“That’s not a plane, it’s a 3 plane formation” that’s what General Curtis LeMay said of the plans for the WS-110 supersonic replacement for the B-52 back in 1954.
Back in the early 1950s, the B-52 was USAF’s main nuclear delivery platform but with the increasing sophistication of the Soviet defences, a new supersonic nuclear bomber was called for which would stretch the limits of the technology to beyond what was thought possible just a few years before.
The plane that would emerge from the WS-110 design process was the XB-70 Valkyrie. It would be one of the biggest in the world and capable of cruising at Mach 3, something which no aircraft of this type is capable of doing even today. It would also fly at 77,000 feet – 23,500 meter s, have a range of 4,280 miles or 6,900 km and carry up to 14 nuclear weapons.
The problem with large planes and payloads is the need for powerful engines which in turn require a lot of fuel which also has to be carried making the plane heavier and reducing the available payload, so in the 40’s and 50’s alternative methods of propulsion were researched.
Nuclear was seriously considered as a power source for jet engines. A nuclear reactor would heat the air in place of jet fuel and could run for weeks or months without the need for refuelling.
But problems with the extra weight of the radiation shielding required for the crew and the low thrust output from early engine designs meant that it became unpractical. Also if a nuclear-powered plane crashed it would be a much bigger problem than a conventional jet due to the radioactive contamination.
If you want to find out more about Nuclear powered planes, trains and automobiles we have a video on the link showing now.
Also during in the 1950’s, a new type of jet fuel was being developed called high energy fuel or Zip fuel. This could deliver up to 40% more energy for the same weight. This was achieved by adding boron, a high energy, low mass element.
The problem with this is that it made both the fuel and the exhaust toxic. When the Zip fuel was burned in the engines it produced solids that were sticky, corrosive and highly abrasive and created a lot of black smoke which could reveal the plane’s position even at high altitude. These solids built up on the turbine blades making them less efficient and in some case causing the engines to fail completely.
One method to get around these issues was to use it in afterburners as this didn’t affect the engine itself. This would be used for the quick dash up to supersonic speeds over enemy territory whilst using normal jet fuel for the rest of the journey.
This and the high cost of making the Zip fuel and the inability to overcome the engine damage it caused meant that it also went the same way as the Nuclear powered engines and by 1959 Zip fuels were dropped too.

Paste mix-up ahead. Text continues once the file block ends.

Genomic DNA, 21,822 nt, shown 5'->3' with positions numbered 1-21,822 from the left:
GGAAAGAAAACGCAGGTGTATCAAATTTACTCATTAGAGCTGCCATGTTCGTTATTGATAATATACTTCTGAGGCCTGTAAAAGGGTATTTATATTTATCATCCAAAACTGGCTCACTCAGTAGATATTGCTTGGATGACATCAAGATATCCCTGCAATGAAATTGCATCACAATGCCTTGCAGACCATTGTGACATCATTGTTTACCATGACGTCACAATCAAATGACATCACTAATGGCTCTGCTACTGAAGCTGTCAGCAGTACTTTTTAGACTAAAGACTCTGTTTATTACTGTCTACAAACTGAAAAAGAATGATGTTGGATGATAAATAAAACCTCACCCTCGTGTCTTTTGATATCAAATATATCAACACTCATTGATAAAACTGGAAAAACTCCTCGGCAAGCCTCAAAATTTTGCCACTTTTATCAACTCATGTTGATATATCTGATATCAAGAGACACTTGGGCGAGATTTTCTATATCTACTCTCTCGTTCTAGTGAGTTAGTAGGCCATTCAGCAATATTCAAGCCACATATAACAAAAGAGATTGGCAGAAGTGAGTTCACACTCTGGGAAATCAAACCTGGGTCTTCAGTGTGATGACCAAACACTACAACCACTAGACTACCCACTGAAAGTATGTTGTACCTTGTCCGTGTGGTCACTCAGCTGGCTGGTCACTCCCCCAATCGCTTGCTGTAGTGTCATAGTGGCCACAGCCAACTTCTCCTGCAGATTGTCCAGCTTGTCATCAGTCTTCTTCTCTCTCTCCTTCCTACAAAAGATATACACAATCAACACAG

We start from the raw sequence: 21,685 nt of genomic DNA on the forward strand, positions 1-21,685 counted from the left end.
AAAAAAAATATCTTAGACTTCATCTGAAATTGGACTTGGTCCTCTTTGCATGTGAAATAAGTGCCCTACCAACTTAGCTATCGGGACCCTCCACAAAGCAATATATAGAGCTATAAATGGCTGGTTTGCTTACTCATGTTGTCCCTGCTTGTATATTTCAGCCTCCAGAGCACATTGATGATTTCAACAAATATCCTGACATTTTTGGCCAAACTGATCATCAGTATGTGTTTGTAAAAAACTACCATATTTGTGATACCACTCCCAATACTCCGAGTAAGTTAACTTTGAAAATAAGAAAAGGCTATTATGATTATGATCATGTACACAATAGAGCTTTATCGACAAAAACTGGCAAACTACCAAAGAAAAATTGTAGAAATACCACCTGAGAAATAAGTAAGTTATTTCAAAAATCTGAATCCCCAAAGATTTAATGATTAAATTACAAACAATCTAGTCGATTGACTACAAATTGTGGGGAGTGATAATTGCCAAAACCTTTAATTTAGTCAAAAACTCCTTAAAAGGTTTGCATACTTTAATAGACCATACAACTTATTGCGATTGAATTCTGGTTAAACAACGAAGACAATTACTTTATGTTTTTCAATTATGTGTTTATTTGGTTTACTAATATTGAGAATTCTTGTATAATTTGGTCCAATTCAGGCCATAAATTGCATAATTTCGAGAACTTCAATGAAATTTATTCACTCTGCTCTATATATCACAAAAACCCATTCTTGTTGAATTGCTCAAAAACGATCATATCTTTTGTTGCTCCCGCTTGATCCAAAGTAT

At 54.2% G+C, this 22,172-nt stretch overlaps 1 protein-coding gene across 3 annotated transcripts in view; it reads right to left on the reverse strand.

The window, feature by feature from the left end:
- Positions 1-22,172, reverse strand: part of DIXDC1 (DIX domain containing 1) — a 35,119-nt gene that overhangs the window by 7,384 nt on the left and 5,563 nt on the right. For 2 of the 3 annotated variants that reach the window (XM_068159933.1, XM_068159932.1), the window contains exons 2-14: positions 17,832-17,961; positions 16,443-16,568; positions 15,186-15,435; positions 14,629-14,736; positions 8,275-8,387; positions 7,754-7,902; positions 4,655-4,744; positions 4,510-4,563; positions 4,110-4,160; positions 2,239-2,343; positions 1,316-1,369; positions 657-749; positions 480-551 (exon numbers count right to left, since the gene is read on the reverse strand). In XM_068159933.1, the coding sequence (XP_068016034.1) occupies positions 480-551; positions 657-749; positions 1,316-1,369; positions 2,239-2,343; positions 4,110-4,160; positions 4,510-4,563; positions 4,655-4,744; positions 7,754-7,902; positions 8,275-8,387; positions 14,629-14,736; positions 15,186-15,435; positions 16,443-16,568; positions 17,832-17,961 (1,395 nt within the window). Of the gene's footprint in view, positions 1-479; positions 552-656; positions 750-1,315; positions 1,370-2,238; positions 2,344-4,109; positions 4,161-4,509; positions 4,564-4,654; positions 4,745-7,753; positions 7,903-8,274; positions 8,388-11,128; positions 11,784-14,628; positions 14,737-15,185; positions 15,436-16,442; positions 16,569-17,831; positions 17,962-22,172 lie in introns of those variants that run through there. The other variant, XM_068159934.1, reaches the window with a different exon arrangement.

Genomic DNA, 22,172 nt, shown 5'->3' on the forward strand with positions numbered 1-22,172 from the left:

Both the Nuclear engines and the Zip fuels were proposed for the WS-110 before a new higher density type of conventional jet fuel called JP-6 was developed.
To overcome the extra fuel needed, the North American Aviation’s WS-110 design had “floating panels” at the end of the wings which were essentially huge fuel tanks, these would have been jettisoned when it went to supersonic leaving much shorter trapezoid shaped wings.
LeMay, head of the USAF Strategic Air Command thought that it was too complicated and dismissed the idea and in 1956 the USAF told the designers to continue working on a better design.
Research on supersonic flight was progressing rapidly and narrow delta-shaped wings took the place of swept back or trapezoidal shaped ones of the original WS-110 design along with newer engines that could cruise at supersonic speeds.
During the engine research, a discovery was made in that if the engine was optimised for supersonic speeds, it burned twice much fuel as it did at subsonic speeds but flew four times as fast, meaning that the most economical speed, was the maximum speed.
It was now easier and more economical to cruise almost the entire flight at Mach 3 than it was to fly slower to the target and then dash over the enemy positions supersonically as the older WS-110 design did.
North American also discovered some obscure wind tunnel research into a phenonium now known as compression lift which used the high-pressure shock wave created at the front of the plane at supersonic speeds.
By designing a combination of the wing position relative to the nose, large wing tips which could be tilted down to contain the high-pressure air and a specially shaped engine intake for the 6 centrally placed engines, the plane could ride on the shockwave created by flying supersonically, thus reducing the amount of fuel required.